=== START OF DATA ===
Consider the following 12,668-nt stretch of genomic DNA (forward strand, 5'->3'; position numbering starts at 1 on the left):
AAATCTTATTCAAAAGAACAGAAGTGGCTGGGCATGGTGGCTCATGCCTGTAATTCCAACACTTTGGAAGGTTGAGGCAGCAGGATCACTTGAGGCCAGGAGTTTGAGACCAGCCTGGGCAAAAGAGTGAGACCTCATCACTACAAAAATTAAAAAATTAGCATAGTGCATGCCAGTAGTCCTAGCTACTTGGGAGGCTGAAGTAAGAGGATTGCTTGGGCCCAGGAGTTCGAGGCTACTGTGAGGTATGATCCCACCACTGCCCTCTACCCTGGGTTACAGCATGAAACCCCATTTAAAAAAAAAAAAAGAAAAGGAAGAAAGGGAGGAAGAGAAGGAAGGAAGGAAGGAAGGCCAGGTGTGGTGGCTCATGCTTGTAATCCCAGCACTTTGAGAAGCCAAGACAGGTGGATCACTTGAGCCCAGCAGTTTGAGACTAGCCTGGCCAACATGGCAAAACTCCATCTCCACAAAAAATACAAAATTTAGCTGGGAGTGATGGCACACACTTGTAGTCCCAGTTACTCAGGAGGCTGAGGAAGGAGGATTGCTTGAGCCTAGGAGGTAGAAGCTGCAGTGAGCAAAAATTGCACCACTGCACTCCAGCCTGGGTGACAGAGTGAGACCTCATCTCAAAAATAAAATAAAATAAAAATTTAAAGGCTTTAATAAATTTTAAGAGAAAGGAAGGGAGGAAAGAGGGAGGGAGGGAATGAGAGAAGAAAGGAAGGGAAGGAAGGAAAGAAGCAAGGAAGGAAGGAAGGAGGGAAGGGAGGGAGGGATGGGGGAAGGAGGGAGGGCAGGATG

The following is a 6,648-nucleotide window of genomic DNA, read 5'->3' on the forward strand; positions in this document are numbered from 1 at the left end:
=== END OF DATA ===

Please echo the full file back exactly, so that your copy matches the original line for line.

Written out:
Consider the following 12,668-nt stretch of genomic DNA (forward strand, 5'->3'; position numbering starts at 1 on the left):
AAATCTTATTCAAAAGAACAGAAGTGGCTGGGCATGGTGGCTCATGCCTGTAATTCCAACACTTTGGAAGGTTGAGGCAGCAGGATCACTTGAGGCCAGGAGTTTGAGACCAGCCTGGGCAAAAGAGTGAGACCTCATCACTACAAAAATTAAAAAATTAGCATAGTGCATGCCAGTAGTCCTAGCTACTTGGGAGGCTGAAGTAAGAGGATTGCTTGGGCCCAGGAGTTCGAGGCTACTGTGAGGTATGATCCCACCACTGCCCTCTACCCTGGGTTACAGCATGAAACCCCATTTAAAAAAAAAAAAAGAAAAGGAAGAAAGGGAGGAAGAGAAGGAAGGAAGGAAGGAAGGCCAGGTGTGGTGGCTCATGCTTGTAATCCCAGCACTTTGAGAAGCCAAGACAGGTGGATCACTTGAGCCCAGCAGTTTGAGACTAGCCTGGCCAACATGGCAAAACTCCATCTCCACAAAAAATACAAAATTTAGCTGGGAGTGATGGCACACACTTGTAGTCCCAGTTACTCAGGAGGCTGAGGAAGGAGGATTGCTTGAGCCTAGGAGGTAGAAGCTGCAGTGAGCAAAAATTGCACCACTGCACTCCAGCCTGGGTGACAGAGTGAGACCTCATCTCAAAAATAAAATAAAATAAAAATTTAAAGGCTTTAATAAATTTTAAGAGAAAGGAAGGGAGGAAAGAGGGAGGGAGGGAATGAGAGAAGAAAGGAAGGGAAGGAAGGAAAGAAGCAAGGAAGGAAGGAAGGAGGGAAGGGAGGGAGGGATGGGGGAAGGAGGGAGGGCAGGATG

The following is a 6,648-nucleotide window of genomic DNA, read 5'->3' on the forward strand; positions in this document are numbered from 1 at the left end: